Cook, travel, and obsessively read & watch the news (topics of interest: world affairs, economics, politics, pop culture and business news). These are outlets outside of the office, but also aspects that inspire me and tie easily back to my job. Traveling and keeping up on the news can inspire ideas and new ways of working with different teams. Cooking is a great human connection to new clients and teams, because who doesn't love food?!
After a job that burnt me out on the business, I went into my pivot job at 24/7 with boundaries in check. No email after a certain hour or first thing in the morning, days off on a regular basis, connecting with colleagues and clients on hobbies and passions outside of work; basically making sure I stayed human. If you're a motivated Type A individual, it's easy to be driven by the deadlines, stress, and fear of losing a client. Those drivers don't lead to true productivity, inspired work or happy work relationships.
What is your personal definition of what makes a "MPLS MadWoman"?
She's not only passionate and intelligent about her business, but sees the larger picture of how she can contribute to MPLS as a community, not just the MPLS advertising community. We're helping grow businesses and, in some cases, influencing culture while creating art, but as many will tell you, we're not curing cancer. One reason I was really excited to come back here is the sense of civic duty that exudes from so many folks, specifically women here. From volunteering, to holding a position on a non-profit board to being involved in municipal committees to helping small businesses prosper. A MPLS MadWoman elevates her business, company and community.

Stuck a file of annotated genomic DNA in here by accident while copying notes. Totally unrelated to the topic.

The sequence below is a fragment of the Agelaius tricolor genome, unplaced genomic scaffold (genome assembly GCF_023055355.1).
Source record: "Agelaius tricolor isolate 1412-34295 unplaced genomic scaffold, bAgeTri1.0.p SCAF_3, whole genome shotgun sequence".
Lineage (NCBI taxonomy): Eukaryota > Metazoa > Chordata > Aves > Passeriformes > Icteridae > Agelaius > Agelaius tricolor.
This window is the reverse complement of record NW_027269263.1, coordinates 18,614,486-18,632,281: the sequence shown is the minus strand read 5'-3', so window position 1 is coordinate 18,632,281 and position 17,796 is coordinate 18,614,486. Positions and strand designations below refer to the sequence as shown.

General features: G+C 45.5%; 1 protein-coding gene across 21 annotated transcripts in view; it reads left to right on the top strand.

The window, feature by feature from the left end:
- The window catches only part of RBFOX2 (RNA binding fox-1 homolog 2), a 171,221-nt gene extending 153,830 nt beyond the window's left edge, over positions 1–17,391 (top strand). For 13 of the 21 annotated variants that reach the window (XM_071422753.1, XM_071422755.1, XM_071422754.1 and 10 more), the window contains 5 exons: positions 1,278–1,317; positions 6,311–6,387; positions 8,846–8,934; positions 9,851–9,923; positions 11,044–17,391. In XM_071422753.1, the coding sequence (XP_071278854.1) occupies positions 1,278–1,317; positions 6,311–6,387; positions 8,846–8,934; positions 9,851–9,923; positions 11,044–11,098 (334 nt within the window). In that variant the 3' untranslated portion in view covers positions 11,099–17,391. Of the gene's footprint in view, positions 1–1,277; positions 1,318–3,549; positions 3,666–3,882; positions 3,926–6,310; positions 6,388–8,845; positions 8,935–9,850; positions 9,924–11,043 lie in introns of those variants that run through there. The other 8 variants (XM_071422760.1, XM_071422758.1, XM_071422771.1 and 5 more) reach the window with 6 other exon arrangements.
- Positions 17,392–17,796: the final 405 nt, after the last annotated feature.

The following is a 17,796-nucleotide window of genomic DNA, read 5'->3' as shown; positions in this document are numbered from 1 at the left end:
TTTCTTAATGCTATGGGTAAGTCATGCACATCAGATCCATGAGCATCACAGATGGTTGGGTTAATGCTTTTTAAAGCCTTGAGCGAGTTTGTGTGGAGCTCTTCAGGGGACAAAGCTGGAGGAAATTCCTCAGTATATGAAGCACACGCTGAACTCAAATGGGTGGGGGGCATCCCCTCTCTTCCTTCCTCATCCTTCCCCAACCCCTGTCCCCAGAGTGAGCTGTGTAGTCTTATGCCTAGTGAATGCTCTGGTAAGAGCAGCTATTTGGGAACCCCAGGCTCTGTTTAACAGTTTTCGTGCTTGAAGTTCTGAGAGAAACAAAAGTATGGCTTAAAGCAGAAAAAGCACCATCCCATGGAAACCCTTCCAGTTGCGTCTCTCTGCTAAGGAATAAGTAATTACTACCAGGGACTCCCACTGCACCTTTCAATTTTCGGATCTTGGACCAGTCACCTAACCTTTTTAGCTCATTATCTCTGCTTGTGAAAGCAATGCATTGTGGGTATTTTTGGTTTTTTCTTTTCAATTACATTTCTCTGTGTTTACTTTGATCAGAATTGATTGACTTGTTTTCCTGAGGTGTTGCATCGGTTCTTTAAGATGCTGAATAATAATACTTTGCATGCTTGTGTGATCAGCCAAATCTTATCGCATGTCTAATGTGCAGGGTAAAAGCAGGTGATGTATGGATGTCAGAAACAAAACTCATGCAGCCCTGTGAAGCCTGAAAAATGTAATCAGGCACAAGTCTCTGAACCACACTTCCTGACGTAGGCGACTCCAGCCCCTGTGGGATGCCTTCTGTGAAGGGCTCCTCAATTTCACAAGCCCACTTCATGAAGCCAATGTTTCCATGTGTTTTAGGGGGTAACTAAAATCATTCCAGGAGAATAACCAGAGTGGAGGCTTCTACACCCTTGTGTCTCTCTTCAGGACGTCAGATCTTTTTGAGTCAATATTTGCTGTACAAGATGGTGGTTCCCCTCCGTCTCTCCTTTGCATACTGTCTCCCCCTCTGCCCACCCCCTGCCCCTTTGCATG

How do you strive to embody what it is to be a MPLS MadWoman, in both your professional and personal life?
Anyone who knows me professionally or personally knows I'm an active and enthusiastic feminist. I've helped female friends and colleagues with negotiation prep (from a raise, to a car loan, to a new apartment), going after a new career, connecting with each other in the industry for shared work, volunteering or building a business together. I believe in not only advocating for yourself, but advocating for others that you believe in. That is the only way women will build an industry & community where we are equally represented and in positions of power and decision making.
What advice would you give to those who feel stuck or unmotivated in their current career situation and are thinking about making a pivot in their own professional paths?
First evaluate what about the current position has you feeling unmotivated or stuck. Is it hours, lack of leadership, lack of mobility, bad boss, a skill set you're not passionate about or not that skilled at? Or is it really uninspiring work? Take the time to learn from a less than desirable career situation so that your next move is well thought out and one that you have confidence in.
Once you've identified what you want that pivot to be, research folks in those positions and take them to coffee or lunch (make sure to pay! Their time is a commodity), and ask them all the questions you can. Don't hold back! This is your time to get real, honest answers. I did this with favorite sales reps of mine, and it paid off tremendously because I was better prepared for not only my career pivot, but also the negotiation for that job as well. I've happily grown in that company for 3 ½ years now with the intention of continuing to develop here for quite some time. It was well worth the pivot!
MadWoman of the month is a monthly series of interviews highlighting an amazing woman each month in our community, voted for by the community, and published on the Egotist. We’re thrilled to shine a light on inspirational women. Nominate the next MadWoman of the Month on twitter.